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“I can hardly be held responsible for the manifold idiocies of my former
“Hey, are you calling my Doctor an idiot?”

The Pat Trougton Doctor brings Jamie and Zoe to investigate a mysterious monument created by the cybermen, prior to their defeat at the conclusion of the interstellar Cyber War.  But when he disappears, a much later incarnation appears to take his place…

“Don’t you tell me what to do!”
“Or what?”
“Or…I’ll punch you on the nose!”
“Well…maybe I’ll punch you right back!”
“Let’s see now, shall we?”

As Zoe runs across a rather ragtag group of archaeolgists, soldiers and only half-converted Cybermen, The Doctor and Jamie find themselves in hot pursuit.  But The Doctor’s lapses of memory and Jamie’s cantankerous mistrust of the unfamiliar impostor Doctor may sabotage any intended rescue operation…

“Snap out of it, y’great clown!”

Eventually, all parties reunite to investigate the site, but there’s more than one fly to be found in this particular ointment…

“Ms. Zennox only has her eyes on the curatorial prize, an untouched hoard of cybertech, she thinks. But in the wrong hands…”
“Yes…I think it wise to keep a cautious eye on our curatrix…”

This both is and ain’t your daddy’s Second Doctor adventure. Ostensibly, yes, we’re certainly playing in the Troughton era ballpark, with Cybermen, comedy and plenty of silly interplay between the leads.  Hell, the story even borrows heavily from Tomb of the Cybermen, both tonally and in terms of the overall drivers of plot.

“I can’t make out the dialect from profanities, anyhow.”
“oh…that’s a terrible word! That I should hope you didn’t realize, yes!”

But on the other hand, this is a far more cheeky, knowing and “adult” take on the material than BBC Standards and Practice would ever have allowed back in 1966.  Amusingly, from all anecdotes of those who were there, this may actually be closer to the sort of thing going on behind the scenes on set between a pair of inveterate pranksters* (at least one of whom makes a forte of hilariously blue humor to this day – nudge and a wink to Frazer, eh, wot?).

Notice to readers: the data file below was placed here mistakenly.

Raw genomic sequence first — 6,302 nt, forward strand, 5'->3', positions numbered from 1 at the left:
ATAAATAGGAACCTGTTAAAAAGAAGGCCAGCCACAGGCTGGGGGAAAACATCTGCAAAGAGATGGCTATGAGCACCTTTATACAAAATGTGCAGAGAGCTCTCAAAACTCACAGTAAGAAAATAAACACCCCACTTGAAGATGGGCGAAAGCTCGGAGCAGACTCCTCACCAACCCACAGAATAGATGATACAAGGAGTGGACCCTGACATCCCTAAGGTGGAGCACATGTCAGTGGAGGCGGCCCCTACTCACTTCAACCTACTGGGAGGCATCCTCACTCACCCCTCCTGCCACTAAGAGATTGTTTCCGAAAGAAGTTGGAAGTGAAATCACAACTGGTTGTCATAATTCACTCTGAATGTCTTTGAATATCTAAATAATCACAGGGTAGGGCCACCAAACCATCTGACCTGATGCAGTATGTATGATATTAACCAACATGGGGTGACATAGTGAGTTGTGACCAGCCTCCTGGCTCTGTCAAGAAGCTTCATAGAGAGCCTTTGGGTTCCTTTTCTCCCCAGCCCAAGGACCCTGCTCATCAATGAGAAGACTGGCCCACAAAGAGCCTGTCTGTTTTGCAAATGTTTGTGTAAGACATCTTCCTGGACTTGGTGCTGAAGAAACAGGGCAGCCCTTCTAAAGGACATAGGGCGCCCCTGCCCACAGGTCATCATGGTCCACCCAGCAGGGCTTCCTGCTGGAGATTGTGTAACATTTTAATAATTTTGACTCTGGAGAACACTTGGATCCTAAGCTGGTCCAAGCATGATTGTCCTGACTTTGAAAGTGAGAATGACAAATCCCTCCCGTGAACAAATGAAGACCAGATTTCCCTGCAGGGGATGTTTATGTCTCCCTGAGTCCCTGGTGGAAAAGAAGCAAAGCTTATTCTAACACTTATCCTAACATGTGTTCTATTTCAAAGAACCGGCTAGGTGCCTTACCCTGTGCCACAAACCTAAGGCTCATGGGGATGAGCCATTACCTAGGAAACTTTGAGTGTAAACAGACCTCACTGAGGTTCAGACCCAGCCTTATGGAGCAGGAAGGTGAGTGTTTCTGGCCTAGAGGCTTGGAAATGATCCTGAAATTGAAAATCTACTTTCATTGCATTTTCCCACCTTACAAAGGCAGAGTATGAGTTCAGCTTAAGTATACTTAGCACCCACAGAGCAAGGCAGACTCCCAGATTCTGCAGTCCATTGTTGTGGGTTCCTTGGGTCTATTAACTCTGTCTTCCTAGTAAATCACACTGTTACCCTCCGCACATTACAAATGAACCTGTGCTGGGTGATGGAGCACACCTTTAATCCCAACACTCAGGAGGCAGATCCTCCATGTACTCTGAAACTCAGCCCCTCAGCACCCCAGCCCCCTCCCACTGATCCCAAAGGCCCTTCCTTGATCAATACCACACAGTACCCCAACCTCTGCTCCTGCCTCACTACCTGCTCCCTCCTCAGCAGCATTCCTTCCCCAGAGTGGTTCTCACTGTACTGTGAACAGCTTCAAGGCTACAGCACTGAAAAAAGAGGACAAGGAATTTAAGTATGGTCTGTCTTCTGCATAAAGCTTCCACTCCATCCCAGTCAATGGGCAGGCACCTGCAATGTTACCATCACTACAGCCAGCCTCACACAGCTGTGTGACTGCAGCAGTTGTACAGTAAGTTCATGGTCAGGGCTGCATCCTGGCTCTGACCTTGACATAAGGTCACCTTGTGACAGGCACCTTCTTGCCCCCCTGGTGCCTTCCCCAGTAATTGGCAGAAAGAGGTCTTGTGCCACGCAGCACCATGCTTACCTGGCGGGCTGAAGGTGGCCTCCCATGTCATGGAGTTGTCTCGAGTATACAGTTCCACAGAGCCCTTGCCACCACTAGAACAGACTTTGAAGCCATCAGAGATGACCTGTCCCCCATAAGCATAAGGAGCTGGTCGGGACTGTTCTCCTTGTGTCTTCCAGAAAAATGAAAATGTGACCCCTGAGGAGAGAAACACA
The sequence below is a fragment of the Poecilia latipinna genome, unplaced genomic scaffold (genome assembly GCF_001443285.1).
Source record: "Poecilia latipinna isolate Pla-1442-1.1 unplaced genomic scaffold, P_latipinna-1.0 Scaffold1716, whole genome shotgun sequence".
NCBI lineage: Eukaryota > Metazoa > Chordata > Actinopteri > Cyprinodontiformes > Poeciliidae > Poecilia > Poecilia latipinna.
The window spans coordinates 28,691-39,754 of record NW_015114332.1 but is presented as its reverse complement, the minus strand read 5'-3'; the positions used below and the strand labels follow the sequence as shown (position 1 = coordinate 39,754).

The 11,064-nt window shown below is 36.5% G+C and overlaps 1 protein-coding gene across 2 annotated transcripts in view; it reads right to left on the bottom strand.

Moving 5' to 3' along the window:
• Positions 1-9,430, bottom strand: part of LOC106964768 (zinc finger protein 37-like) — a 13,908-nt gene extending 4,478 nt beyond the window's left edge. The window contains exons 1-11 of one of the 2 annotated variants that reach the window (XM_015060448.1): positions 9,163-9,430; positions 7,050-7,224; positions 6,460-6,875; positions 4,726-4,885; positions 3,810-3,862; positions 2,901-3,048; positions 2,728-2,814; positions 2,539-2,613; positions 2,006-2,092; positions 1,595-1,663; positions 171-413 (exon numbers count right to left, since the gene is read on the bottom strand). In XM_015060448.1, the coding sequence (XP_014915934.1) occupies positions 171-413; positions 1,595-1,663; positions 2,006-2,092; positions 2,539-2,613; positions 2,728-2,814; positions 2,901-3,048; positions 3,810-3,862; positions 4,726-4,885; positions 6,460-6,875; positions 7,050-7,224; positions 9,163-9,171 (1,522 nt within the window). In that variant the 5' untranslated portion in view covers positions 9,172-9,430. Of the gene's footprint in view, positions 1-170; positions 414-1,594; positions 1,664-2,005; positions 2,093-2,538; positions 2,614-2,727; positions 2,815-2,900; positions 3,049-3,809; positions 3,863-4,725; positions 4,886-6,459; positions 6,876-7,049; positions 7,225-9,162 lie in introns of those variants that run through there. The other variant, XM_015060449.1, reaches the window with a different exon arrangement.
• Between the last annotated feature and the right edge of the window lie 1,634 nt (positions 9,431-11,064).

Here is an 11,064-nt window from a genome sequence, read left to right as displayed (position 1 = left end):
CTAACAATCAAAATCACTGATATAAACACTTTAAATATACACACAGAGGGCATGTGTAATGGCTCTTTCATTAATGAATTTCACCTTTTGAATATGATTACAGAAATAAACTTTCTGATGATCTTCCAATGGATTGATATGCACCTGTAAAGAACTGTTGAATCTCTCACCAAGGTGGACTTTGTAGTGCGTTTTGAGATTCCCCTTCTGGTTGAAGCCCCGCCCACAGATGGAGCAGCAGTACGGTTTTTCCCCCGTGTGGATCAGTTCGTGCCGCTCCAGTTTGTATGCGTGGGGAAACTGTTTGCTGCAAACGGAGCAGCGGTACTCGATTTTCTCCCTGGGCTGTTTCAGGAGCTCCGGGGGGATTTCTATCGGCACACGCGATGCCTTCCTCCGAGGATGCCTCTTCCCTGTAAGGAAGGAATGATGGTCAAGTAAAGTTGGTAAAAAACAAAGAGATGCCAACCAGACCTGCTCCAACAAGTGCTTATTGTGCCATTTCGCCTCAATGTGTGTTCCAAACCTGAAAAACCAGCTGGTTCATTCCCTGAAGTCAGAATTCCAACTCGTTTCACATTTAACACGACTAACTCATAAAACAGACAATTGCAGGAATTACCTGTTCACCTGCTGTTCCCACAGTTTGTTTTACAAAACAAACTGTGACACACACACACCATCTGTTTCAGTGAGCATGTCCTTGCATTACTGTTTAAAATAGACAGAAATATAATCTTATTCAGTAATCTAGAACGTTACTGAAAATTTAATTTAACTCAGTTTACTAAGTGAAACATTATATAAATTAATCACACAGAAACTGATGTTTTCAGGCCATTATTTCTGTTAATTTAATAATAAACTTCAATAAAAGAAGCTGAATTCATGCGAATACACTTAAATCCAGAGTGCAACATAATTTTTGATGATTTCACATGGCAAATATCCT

* Having had the pleasure of making both of their acquaintances last year, I can assure the reader that they really are like this in person…

“Jamie, I’m warning you. I’m not the prancing pixie I used to be.”
“oh, aye? Come on, then – let’s see what you’ve got! I might get some satisfaction in wiping that smirk off your patronizing chops…give us your best shot, y’great soft English bobby!”*

* you read that right. Jamie just referred to The Doctor as a…well…(ahem)… Never mind!

“Any lassies are your own business, I’m afraid.”

Filled with plenty of good natured juvenile banter and more than a few saucy asides, normally uber-serious author Alan Barnes (The Girl Who Never Was, Gods and Monsters, Trial of the Valeyard, White Ghosts) explores a decidedly lighter side of his authorial persona by delivering what may be the most likeably entertaining companion matchup yet.

Driven almost entirely by Baker and Hines’ “duelling brothers” dynamic, this one is truly not to be missed – to hell with the plot, Cybermen and all that ephemera.  This is the Colin and Frazer show (or vice versa, as the latter would doubtless be keen to assert!)

Sure, there’s a definite flaw to discuss here. When you boil it down to essentials, this is actually only a three part story – all this nonsense about travelling into the past and getting involved at the end of the Cyber War feels tacked on if not somewhat extraneous to the story proper.

But if you just drop off at the end of part 3 and skip up to the final scene in part 4, it’s cohesive enough, not to mention one of the more entertaining main line stories in recent memory. It even fits right in to continuity, taking place during a particular sequence of The War Games…

All in all, a rather entertaining bit of business that leaves the listener hankering for more of what amounts to The Colin Baker Doctor and Jamie Show – pure entertainment in every scene they cohabit.